How To Not Get Arrested Or Shot In Russia

Beware of whistling indoors, smiling at strangers, photographing official buildings, and offering to go Dutch.

How To Not Get Arrested Or Shot In Russia

Image Credit: Association Montessori Internacionale

Steamy banyas, rainbow onion domes, vast frozen landscapes, quaint gingerbread cottages, epic cross-continental train journeys, prodigious artistic riches, and vodka-fuelled exploits – Russia is a place of ample old-world charms for curious travellers to uncover.

But with those old-world charms comes an array of old-world customs, waiting to trip up a less-than-savvy tourist. Russian culture boasts a unique collection of traditions, superstitions, and social taboos that can be confusing for visitors to navigate.

Those willing to solve Russia’s riddles will discover a multi-faceted country and opportunities for adventure so endless they’ll make your head spin. Here’s the Russia etiquette you should know before you go.

Don’t Smile At Strangers

You think it’s friendly, they think it’s freaky. Russians are notoriously stoic people, and that stoicism extends to strangers on the streets. Passersby do not smile at each other or make small-talk without good reason. Doing so might make you seem foolish, drunk, suspicious, or flirty – at the very least, it will stamp “TOURIST” across your dumb grinning face in invisible ink. If you do flash your pearlies, don’t be offended if it isn’t returned. It’s not rudeness, it’s just the Russian way.

Bring Gifts For Hosts

Manners matter. It’s a sign of good taste and breeding to bring a gift for the host if you’re invited to someone’s home, though it doesn’t have to be extravagant for the gesture to count. The standard options – chocolate, wine, vodka, flowers, a small souvenir from your country – will suffice. Overachievers can also bring a treat for the host’s children if they want to go the extra mile. The more valuable the connection, the higher the value of the gift should be.

Dress To Impress

You need only spend a single day in Russia to notice that the natives like to dress up. Russian women don’t think twice about tip-toeing around the supermarket in stilettos, and Russian men happily sport casual business attire even when out of the office. You’ll notice looks of disapproval if you’re not suitably clothed, and many restaurants and nightclubs practice “face control” – which means they won’t let you in if they don’t like your look. Don’t venture out in sweatpants unless you’re headed for the gym.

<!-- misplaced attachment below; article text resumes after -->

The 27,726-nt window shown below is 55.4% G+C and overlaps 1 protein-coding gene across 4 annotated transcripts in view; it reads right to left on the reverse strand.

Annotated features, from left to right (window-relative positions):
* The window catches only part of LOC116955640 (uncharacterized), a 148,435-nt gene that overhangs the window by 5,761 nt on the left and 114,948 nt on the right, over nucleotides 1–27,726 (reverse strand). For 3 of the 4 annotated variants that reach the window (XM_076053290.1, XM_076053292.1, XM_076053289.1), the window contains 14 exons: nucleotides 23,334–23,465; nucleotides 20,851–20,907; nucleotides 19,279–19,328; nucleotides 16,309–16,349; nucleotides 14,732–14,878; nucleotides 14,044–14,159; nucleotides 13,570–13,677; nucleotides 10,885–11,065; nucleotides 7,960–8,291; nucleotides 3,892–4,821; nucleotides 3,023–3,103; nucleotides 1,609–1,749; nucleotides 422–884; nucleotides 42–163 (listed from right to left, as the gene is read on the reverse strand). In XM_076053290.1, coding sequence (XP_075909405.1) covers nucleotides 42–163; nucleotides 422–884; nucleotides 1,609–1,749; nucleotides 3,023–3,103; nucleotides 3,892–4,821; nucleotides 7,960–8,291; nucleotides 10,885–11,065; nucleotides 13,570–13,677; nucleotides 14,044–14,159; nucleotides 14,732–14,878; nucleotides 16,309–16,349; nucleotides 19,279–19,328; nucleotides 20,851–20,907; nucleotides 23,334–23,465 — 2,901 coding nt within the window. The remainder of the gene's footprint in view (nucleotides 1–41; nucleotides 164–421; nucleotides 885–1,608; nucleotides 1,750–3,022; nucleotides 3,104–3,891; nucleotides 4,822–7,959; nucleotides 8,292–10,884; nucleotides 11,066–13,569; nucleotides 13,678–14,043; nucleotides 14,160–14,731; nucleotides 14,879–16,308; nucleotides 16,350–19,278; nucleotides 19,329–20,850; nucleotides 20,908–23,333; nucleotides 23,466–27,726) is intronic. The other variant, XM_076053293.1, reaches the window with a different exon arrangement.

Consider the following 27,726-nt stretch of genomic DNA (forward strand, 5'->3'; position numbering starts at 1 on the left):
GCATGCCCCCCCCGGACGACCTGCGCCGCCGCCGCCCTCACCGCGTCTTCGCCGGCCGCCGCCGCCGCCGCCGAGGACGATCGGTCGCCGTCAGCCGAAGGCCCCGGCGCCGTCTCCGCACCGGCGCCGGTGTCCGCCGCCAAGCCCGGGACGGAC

Remove Your Shoes

Get to know and love the tapochki. Tapochki are Russian house slippers that should be worn whenever inside someone’s home. Outdoor shoes, bare feet, and sometimes socks are considered uncouth. You may bring your own tapochki if you wish. Otherwise, you will likely be presented with a pair by your host at the door.

Be A Conscientious Tourist

No one wants to be that tourist. The touristy tourist. The one wearing a Hawaiian shirt with a camera around his neck, consulting a map and talking too loudly. In Russian, being a bad tourist means something a little different. Think twice before photographing official-looking buildings and military structures. Travellers have been arrested for such seemingly-innocent behaviour. Carry photocopies of your official travel documents and present them whenever asked to by authorities.

Don’t Trash Talk The Country

Russia takes itself seriously. Some would say too seriously. That hilarious cartoon you saw mocking Putin? This is not the time to mention it. Do not criticise or make fun of Russia while visiting. You risk causing deep offense (and earning a punch in the face, as a Polish journalist learned the hard way). Stick to positive subjects even if you’re with Russians who are complaining. They live there and they’ve earned the right to whine. You do not and have not.

Learn How To Shake Hands

Russians observe a few points of hand shaking etiquette. First, when visiting someone’s home, wait until you’re inside the door to greet them. Russians believe that shaking hands or communicating across the threshold is bad luck. It’s also considered rude to shake hands while wearing gloves, so remove them before extending your hand.

It’s customary for Russian men to greet by shaking hands. The rules get more complex when it comes to shaking hands across genders. A man generally won’t shake hands with a woman unless she offers her hand first. Shake hands both upon arrival and when departing.

Don’t Whistle While Indoors

Your whistled rendition of “Bohemian Rhapsody” might kill during your morning showers at home, but a Russian audience won’t be so thrilled. An old Russian superstition holds that whistling indoors results in bad luck and financial ruin. Save your warbling for another time lest you want everyone in the vicinity shooting you dirty looks.

Consult The Chivalry Playbook

Old notions of chivalry may be dead back home, but they’re alive and well in Russia. Gender relations take a decidedly vintage approach. As a man, you will be expected to surrender your seat on public transportation to women, elderly people, and parents with children. Do not allow women to carry heavy items without offering to help. Hold the door. Offer your coat. Always pick up the tab. Don’t go on a date without bringing flowers (odd numbers only – even numbers are reserved for funerals). Whip out every white knight trick in your arsenal and maybe, just maybe, you’ll make it to a second date.